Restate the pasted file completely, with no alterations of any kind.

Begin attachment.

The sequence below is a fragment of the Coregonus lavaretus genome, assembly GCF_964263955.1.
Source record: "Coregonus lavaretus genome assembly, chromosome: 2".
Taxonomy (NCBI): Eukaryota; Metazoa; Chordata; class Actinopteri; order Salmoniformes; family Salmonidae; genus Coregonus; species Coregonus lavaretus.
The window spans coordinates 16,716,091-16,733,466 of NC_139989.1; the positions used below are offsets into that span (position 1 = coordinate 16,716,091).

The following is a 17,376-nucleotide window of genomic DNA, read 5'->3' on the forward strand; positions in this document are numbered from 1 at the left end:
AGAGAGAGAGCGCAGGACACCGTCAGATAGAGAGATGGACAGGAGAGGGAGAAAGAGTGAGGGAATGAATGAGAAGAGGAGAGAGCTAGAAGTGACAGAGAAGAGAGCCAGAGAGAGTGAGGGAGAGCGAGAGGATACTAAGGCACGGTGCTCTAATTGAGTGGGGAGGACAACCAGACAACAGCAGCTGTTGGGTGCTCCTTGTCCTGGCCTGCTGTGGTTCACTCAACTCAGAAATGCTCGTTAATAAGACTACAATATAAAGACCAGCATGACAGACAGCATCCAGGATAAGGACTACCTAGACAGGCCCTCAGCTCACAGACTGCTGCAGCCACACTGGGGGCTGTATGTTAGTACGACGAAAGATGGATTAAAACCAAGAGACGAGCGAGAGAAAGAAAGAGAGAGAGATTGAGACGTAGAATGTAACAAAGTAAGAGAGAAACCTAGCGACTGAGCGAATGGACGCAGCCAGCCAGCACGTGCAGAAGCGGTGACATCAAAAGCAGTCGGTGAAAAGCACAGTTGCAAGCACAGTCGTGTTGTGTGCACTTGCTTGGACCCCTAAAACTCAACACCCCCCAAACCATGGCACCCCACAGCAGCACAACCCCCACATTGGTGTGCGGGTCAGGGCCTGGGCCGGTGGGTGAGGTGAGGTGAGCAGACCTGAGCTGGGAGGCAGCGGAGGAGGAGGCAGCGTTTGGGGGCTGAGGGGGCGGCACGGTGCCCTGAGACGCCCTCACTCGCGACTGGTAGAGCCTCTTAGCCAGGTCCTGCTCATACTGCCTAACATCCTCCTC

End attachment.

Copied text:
The sequence below is a fragment of the Coregonus lavaretus genome, assembly GCF_964263955.1.
Source record: "Coregonus lavaretus genome assembly, chromosome: 2".
Taxonomy (NCBI): Eukaryota; Metazoa; Chordata; class Actinopteri; order Salmoniformes; family Salmonidae; genus Coregonus; species Coregonus lavaretus.
The window spans coordinates 16,716,091-16,733,466 of NC_139989.1; the positions used below are offsets into that span (position 1 = coordinate 16,716,091).

The following is a 17,376-nucleotide window of genomic DNA, read 5'->3' on the forward strand; positions in this document are numbered from 1 at the left end:
AGAGAGAGAGCGCAGGACACCGTCAGATAGAGAGATGGACAGGAGAGGGAGAAAGAGTGAGGGAATGAATGAGAAGAGGAGAGAGCTAGAAGTGACAGAGAAGAGAGCCAGAGAGAGTGAGGGAGAGCGAGAGGATACTAAGGCACGGTGCTCTAATTGAGTGGGGAGGACAACCAGACAACAGCAGCTGTTGGGTGCTCCTTGTCCTGGCCTGCTGTGGTTCACTCAACTCAGAAATGCTCGTTAATAAGACTACAATATAAAGACCAGCATGACAGACAGCATCCAGGATAAGGACTACCTAGACAGGCCCTCAGCTCACAGACTGCTGCAGCCACACTGGGGGCTGTATGTTAGTACGACGAAAGATGGATTAAAACCAAGAGACGAGCGAGAGAAAGAAAGAGAGAGAGATTGAGACGTAGAATGTAACAAAGTAAGAGAGAAACCTAGCGACTGAGCGAATGGACGCAGCCAGCCAGCACGTGCAGAAGCGGTGACATCAAAAGCAGTCGGTGAAAAGCACAGTTGCAAGCACAGTCGTGTTGTGTGCACTTGCTTGGACCCCTAAAACTCAACACCCCCCAAACCATGGCACCCCACAGCAGCACAACCCCCACATTGGTGTGCGGGTCAGGGCCTGGGCCGGTGGGTGAGGTGAGGTGAGCAGACCTGAGCTGGGAGGCAGCGGAGGAGGAGGCAGCGTTTGGGGGCTGAGGGGGCGGCACGGTGCCCTGAGACGCCCTCACTCGCGACTGGTAGAGCCTCTTAGCCAGGTCCTGCTCATACTGCCTAACATCCTCCTC